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The Rakoff Lottery

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Jonathan Macey has a powerfully argued op-ed in Politico about Judge Jed Rakoff's refusal to allow the Securities and Exchange Commission to accept a "neither admit nor deny wrongdoing"settlement withCitigroup.

I admire Rakoff's approach. I think that the public would be much better served by an actual investigation and public examination of the facts surrounding the financial crisis than by the payment of a fine.

The fines have no deterrent effect at all, as far as I can tell. And the promise not to do the same exact thing again is just silly. Of course the banks won't do the same exact bad thing again; they'll do another bad thing.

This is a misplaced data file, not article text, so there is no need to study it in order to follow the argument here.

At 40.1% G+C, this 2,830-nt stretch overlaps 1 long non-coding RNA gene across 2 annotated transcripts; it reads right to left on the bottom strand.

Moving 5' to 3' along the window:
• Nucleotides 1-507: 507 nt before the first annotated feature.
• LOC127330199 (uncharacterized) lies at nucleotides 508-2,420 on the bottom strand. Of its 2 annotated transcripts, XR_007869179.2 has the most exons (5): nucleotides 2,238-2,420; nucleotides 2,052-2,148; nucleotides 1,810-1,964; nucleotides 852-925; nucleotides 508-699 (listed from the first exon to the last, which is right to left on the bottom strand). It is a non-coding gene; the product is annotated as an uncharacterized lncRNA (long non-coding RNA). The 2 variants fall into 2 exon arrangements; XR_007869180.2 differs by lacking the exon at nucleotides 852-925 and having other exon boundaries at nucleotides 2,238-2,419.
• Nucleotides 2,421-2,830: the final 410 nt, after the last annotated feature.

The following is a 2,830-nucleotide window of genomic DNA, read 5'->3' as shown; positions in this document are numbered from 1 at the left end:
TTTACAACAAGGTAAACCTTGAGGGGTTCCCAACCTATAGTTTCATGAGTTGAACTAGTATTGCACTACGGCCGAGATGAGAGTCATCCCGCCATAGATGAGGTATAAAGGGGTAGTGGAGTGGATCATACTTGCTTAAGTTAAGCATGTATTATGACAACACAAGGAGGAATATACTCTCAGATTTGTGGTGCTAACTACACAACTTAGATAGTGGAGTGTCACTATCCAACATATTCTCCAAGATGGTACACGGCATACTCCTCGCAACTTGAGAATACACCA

But Macey might be a little too hopeful here.

"Rakoff’s decision is a watershed event for the capital markets. It is a significant victory for the ideals of the Occupy Wall Street Movement. And it just might be the first step on to restoring accountability to both Wall Street and the SEC," Macey writes.

Watershed is too strong.

Right now all we have is one judge refusing to accept a settlement.

There's no practical way he can force the SEC to effectively litigate the case against Citigroup. And unless other federal judges follow his lead, all we'll end up with is a Rakoff lottery. If you get sued by the SEC, just hope Rakoff doesn't get assigned the case.

There are actually very good "separation of powers" arguments against Rakoff's position, so it's very likely that many federal judges might reject it.

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